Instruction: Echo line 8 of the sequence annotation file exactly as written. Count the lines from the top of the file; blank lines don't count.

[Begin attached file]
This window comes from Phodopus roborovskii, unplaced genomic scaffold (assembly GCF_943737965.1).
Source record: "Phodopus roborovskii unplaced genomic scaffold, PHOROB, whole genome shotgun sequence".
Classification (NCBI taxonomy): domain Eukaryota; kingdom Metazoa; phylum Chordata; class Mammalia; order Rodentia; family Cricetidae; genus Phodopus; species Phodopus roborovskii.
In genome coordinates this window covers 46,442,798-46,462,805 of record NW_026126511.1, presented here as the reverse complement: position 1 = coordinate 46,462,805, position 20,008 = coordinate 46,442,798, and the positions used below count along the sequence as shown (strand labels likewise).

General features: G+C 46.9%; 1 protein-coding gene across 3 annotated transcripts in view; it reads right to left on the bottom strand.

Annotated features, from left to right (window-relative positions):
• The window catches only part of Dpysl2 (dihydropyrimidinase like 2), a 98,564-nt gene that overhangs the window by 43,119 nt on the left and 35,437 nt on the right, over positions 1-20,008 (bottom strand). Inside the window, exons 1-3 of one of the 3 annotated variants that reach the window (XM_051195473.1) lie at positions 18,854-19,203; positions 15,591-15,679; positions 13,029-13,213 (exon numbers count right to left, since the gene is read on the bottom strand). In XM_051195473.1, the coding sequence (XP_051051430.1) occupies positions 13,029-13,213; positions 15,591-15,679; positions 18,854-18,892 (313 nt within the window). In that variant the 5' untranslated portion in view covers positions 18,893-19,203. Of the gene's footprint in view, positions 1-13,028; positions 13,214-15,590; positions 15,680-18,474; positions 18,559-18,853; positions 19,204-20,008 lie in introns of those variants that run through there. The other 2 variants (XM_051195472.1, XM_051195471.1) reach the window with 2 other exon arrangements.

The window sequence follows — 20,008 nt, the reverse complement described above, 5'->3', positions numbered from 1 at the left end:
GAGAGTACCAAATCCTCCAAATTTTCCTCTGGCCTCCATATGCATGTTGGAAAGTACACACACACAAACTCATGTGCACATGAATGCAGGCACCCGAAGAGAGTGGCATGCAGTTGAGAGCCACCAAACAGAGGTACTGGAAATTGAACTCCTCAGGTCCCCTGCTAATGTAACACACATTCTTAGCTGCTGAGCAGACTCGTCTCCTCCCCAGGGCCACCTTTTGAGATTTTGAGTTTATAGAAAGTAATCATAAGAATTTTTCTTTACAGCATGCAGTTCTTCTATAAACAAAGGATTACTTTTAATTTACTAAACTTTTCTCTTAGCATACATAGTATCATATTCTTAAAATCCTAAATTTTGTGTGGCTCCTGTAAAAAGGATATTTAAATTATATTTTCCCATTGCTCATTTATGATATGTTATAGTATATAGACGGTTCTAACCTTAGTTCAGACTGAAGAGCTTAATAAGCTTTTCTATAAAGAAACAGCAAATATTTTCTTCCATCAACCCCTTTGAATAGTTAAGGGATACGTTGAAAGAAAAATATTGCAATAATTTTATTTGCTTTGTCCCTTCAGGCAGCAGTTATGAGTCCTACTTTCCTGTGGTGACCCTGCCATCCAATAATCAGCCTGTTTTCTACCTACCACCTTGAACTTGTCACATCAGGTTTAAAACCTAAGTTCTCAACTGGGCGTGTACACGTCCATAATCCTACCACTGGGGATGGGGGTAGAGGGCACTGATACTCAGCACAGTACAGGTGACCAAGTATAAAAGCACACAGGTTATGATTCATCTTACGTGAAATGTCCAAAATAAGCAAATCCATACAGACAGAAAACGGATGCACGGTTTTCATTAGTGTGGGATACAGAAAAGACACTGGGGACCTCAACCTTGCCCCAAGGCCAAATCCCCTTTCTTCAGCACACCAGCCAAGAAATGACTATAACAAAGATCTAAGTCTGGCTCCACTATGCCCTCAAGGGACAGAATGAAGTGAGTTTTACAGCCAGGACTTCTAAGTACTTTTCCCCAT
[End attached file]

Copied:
The window sequence follows — 20,008 nt, the reverse complement described above, 5'->3', positions numbered from 1 at the left end: